Adduct residues chemically bound to plasma proteins: Since some of the products are acid labile, chemically bound products are determined after exhaustive sequential enzymatic digests with pepsin, Pronase E, and Aminopeptidase/prolidase (50 μg protein equivalent) under nitrogen, with controls for protease autolysis, as described by Ahmed, et al., Biochem J., 364(Pt 1):1-14(2002). AGE/OP analyses were performed following extensive sequential plasma digestion over 36 hours with 3 proteolytic enzymes under a nitrogen atmosphere (Ahmed, et al., Diabetologia, 48:1590-1603 (2005)) to investigate the protein "bound" fraction.
 Urine sample Preparation: For analysis of the biomarkers in urine, 4 samples per subject distributed over the 5 year NHS study, were tested.
 Preparation of urine samples to measure excretion of adducts: For determination of the AGE and OP biomarker profile in urine, a filtrate prepared by centrifugation at 4° C. through microspin filters (10,000 MW filter cut-off) as described by Ahmed, et al., Diabetologia,. 48:1590-1603 (2005) were used. Urine creatinine levels can be determined to provide uniform expression of pro duct/creatinine urine analyte content.
 LC-MS/MS was performed on the NHS urine samples which provided an initial total population of 107 subjects consisting of nephropathy progressors (n=37), and non-progressors (n=70). The studies were completed (220 (55×4) additional analyses) over a 10-week period, utilizing a throughput of 24 samples per week. The statistical tests were done on the full sample (n=107 subjects) with a two-sided alpha=0.01. The assumption was that the SD in the whole study sample is the same as the sub-sample (N=52).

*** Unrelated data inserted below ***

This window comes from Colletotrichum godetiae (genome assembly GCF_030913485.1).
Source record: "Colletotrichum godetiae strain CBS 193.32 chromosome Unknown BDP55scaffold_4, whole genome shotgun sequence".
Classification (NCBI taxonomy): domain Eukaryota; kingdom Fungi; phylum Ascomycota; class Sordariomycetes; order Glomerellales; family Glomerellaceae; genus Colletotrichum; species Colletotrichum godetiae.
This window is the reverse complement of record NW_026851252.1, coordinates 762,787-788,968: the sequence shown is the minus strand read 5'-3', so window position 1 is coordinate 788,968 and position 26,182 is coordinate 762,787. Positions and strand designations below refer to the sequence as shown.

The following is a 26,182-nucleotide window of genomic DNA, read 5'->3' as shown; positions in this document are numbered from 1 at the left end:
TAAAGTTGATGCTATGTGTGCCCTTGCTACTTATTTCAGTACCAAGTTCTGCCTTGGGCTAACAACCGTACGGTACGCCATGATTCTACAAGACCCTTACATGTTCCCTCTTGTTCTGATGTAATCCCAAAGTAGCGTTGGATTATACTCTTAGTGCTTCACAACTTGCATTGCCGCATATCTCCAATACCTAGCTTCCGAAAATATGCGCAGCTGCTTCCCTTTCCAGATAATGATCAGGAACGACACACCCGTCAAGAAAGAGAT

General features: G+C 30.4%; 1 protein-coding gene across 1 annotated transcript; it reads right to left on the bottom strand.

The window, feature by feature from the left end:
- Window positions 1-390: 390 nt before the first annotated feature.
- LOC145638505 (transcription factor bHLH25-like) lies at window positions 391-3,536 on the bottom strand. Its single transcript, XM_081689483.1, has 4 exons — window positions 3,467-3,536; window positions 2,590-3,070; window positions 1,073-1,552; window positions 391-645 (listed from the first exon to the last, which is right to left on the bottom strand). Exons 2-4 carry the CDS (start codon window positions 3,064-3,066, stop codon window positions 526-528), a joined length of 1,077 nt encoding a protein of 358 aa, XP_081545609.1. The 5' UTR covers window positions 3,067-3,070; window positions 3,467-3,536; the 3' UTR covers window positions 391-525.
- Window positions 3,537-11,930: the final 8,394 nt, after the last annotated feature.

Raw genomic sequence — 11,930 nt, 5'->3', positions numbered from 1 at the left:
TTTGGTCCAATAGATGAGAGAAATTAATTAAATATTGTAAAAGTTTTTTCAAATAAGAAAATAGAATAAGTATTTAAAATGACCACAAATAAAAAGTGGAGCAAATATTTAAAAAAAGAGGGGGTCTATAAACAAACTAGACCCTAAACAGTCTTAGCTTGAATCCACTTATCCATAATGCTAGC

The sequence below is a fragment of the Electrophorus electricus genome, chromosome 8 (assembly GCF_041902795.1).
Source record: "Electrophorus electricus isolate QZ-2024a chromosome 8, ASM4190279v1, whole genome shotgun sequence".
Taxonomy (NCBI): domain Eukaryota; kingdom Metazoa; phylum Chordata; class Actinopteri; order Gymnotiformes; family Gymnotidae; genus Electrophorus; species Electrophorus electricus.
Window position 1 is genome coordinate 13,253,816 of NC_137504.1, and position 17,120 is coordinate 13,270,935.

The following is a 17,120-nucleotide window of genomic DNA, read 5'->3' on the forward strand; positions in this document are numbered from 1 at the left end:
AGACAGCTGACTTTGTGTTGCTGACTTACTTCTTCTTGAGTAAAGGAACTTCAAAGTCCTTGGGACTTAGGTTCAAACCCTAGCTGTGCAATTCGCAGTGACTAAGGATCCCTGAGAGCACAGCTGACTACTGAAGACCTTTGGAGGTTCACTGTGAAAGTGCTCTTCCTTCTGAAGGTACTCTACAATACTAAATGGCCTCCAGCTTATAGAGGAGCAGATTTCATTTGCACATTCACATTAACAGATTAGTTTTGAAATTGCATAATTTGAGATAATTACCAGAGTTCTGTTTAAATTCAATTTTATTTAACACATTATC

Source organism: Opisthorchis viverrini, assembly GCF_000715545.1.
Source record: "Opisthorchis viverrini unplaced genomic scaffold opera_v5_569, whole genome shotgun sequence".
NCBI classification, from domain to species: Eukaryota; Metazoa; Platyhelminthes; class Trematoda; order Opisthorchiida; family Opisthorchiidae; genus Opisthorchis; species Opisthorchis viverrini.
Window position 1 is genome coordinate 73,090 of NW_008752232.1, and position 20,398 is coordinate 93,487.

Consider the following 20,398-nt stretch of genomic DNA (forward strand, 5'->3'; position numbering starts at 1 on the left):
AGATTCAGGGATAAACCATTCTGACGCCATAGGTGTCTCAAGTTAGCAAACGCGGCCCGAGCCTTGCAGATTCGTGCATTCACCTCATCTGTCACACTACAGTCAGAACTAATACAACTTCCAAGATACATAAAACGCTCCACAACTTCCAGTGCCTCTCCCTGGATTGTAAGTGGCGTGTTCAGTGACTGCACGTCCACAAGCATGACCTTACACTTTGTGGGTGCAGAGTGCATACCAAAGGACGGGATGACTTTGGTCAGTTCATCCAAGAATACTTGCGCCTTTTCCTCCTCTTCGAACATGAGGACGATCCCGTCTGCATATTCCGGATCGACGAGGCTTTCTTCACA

The urinary and serum "free fraction" determinations also allow the calculation of renal clearance rates of each analyte.
 A. Plasma Filtrates (Free Fraction):
 Since it is the best early structural predictor of DN clinical progression, change in glomerular basement membrane (GBM) width from baseline to 5 years in the NHS population measured in electron micrographs of renal biopsies, was the primary endpoint. Mesangial fractional volume was also measured. Fast progressors (FP) were defined as the upper quartile (n=24) of GBM thickening and others as slow progressors (SP). AGEs [3-deoxyglucosone and methylglyoxal hydroimidazolones (DG3H1, MGH1)] and carboxymethyl and ethyl lysine (CML, CEL), and oxidation products [methionine sulfoxide and 2 Aminoadipic Acid] were measured by liquid chromatography, triple quadruple mass spectroscopy on 10 K plasma filtrates on 102 samples at year 5. It was found that MGHI, CEL, and CML levels were significantly higher in GBM-defined FP relative to SP. No AGE or OP predicted mesangial expansion in these studies.
 These results show three AGEs (Table 6; FIG. 3), as early indicators of progression of important DN lesions. The other AGE and oxidative biomarkers measured in this study did not correlate with DN progression (Table 5).
TABLE-US-00008 TABLE 6 Plasma Biomarker Levels in Fast and Slow Nephropathy Progressors: Based on rates of GBM thickening over 5 years Number Progressors/ Biomarker Fast Slow P-Value Non- (All nM) Mean ± SD Mean ± SD Wilcoxon Progressors CML 0.088 ± 0.022 0.075 ± 0.023 0.003* 22/79 GHI 0.013 ± 0.001 0.013 ± 0.002 0.16 22/79 MGHI 0.200 ± 0.099 0.165 ± 0.127 0.04* 22/79 CEL 0.058 ± 0.015 0.049 ± 0.015 0.026* 22/79 3DGHI 0.382 ± 0.154 0.330 ± 0.156 0.28 22/79 MethSO 0.931 ± 0.304 0.979 ± 0.348 0.97 22/79